While some of his charts showed a rosy picture, one depicted the long-term water supply as still deficient. The 2007 water year did little to make a dent in a 1.5 million acre-foot deficit that has been building since 2000. The USGS tracks the deficiency of water against a long-term average. The deficit is one way to measure the capacity of the basin's aquifers to hold water and has an impact on the rate at which return flows make their way back to the river. Meanwhile, water quality is benefitting from the improved flows. Salinity is below average from Pueblo Dam to below John Martin, largely because of more water in the river over longer periods, Edelmann said. Arkansas River flows at Avondale have totalled 672,620 acre-feet through September, more than the total amount that flowed past the measuring station there in each of the past five years and already slightly more than the mean average year. The natural flows in the basin were aided by 111,000 acre-feet of transmountain water, brought in mostly through the Boustead Tunnel and Twin Lakes Tunnel. That's gone a long way to fill reservoirs in the valley, which were about 58 percent full, according to Joe Flory, river operations manager for the Division of Water Resources. Last year at this time, reservoirs were only about one-third full...

Reclamation is now installing fiber-optic cable on the gates in its Fryingpan River collection system to provide remote operation and improve the yield in the basin. The river flows also got a small boost as the Pueblo Board of Water Works emptied Clear Creek Reservoir. Work on the reservoir has started and could be complete by November. Meanwhile, the Pueblo water board still is looking at decreased revenue because customers had to use sprinklers less this year. Through August, water consumption in Pueblo was down about 15 percent, compared to the average of the previous five years.

"colorado water
8:58:46 AM    

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Here's a look at the future of the Fryingpan-Arkansas Project from The Pueblo Chieftain. From the article:

Arkansas River water users could benefit more from the Fryingpan-Arkansas Project by applying more tax money to upkeep and using future lease revenue to pay off parts of the project. "As it is now, once the construction debt is paid off, the money goes to the treasury and the project can't go further," Jim Broderick, executive director of the Southeastern Water Conservancy District, told the board last week. Broderick presented two ideas to the board about how future revenues of the Fry-Ark Project could be used to extend the life of the project after debts within the Arkansas basin are paid off. For the past few months, he has discussed the issues with officials from governmental agencies that might be affected at the federal, state and regional levels...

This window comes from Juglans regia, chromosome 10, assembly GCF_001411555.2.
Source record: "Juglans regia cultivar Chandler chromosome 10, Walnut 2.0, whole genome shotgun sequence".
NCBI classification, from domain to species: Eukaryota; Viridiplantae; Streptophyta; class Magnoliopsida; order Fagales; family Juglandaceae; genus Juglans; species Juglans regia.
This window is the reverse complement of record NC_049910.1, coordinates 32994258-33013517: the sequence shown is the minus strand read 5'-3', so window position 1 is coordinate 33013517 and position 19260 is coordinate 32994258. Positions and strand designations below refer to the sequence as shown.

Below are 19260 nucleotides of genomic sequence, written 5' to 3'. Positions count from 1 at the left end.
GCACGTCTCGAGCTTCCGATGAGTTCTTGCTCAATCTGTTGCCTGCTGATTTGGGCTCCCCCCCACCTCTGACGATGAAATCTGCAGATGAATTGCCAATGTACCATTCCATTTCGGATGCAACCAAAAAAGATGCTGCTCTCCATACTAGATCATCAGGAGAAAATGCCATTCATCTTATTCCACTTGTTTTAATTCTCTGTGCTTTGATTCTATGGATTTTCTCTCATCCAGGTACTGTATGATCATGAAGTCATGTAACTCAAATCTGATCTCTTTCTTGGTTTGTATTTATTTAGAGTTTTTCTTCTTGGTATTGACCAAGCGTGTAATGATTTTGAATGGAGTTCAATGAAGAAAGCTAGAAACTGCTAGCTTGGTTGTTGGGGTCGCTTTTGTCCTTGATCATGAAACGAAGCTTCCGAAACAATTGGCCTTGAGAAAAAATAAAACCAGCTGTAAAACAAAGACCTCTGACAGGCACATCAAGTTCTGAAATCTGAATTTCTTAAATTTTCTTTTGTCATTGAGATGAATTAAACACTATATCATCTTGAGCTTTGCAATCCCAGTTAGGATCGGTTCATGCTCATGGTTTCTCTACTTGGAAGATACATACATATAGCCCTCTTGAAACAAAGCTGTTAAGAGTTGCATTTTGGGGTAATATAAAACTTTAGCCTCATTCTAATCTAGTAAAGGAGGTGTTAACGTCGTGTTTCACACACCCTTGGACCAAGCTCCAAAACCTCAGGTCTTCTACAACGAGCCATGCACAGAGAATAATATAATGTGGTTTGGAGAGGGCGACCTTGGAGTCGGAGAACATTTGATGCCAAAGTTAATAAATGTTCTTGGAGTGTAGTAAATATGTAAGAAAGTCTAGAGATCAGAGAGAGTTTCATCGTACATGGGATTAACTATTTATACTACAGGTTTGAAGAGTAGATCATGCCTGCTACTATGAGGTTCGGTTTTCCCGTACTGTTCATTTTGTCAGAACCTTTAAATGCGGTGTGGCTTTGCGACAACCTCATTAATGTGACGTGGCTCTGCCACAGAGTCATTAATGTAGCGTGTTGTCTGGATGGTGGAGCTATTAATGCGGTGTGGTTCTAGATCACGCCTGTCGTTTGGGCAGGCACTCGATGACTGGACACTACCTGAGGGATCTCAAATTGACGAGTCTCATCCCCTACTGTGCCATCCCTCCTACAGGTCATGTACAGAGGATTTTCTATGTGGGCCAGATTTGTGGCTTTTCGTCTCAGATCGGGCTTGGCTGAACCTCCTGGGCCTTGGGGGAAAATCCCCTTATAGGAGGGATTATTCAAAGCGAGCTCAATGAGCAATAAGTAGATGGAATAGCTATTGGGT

The first idea is reassessing the operation, maintenance and replacement budget with the idea of applying more of the property taxes collected by the district toward those activities. The second concept would be to use revenues from excess-capacity leases to pay off parts of the project, including the Arkansas Valley Conduit, which has not been built. The district assesses a mill levy of 0.9 mills for repayment of its contracts with Reclamation, along with 0.039 mills for operations and a 0.006 mill to recapture funds lost to abatements and refunds. The tax generates about $6 million a year in the district, which stretches over parts of nine counties. Fountain Valley Conduit users also pay a mill levy for repayment on that project. Right now, the district is on pace to pay off the costs for municipal and industrial use by 2011, and agricultural costs by about 2019. After those debts are paid off, district taxpayers would pay for only operation and maintenance costs that could increase over time. Broderick is suggesting taking a closer look at maintenance and operations before the contracts are paid off...

There have been initial discussions with Reclamation, but so far Broderick and Southeastern staff are working to gain a basic understanding of the future infrastructure needs of the project. The use of lease revenue to pay off parts of the projects is a different approach than has been used to date. Currently, the lease money totals about $1.4 million annually, with 20 users contracting for about 46,000 acre-feet of space. The number is expected to increase, along with the rate paid, in years to come, if there is space in the reservoir. Also, more entities are seeking long-term contracts. Reclamation lists the revenue as "miscellaneous" and applies it toward Southeastern project costs. Broderick wants to apply the money toward parts of the project outside Southeastern's obligation: Ruedi Reservoir on the Western Slope, the Fountain Valley Conduit and the proposed Arkansas Valley Conduit. He said there could be as much as $300 million available over the next 50 years to apply toward those debts...

Fryingpan-Arkansas Project:

- Approved by Congress in 1962, the Fry-Ark Project was built as a way to provide supplemental water to farms and cities in the Arkansas Valley. The local agency which provides guidelines for management is the Southeastern Colorado Water Conservancy District. The federal Bureau of Reclamation operates the project. Major structures of the Project include: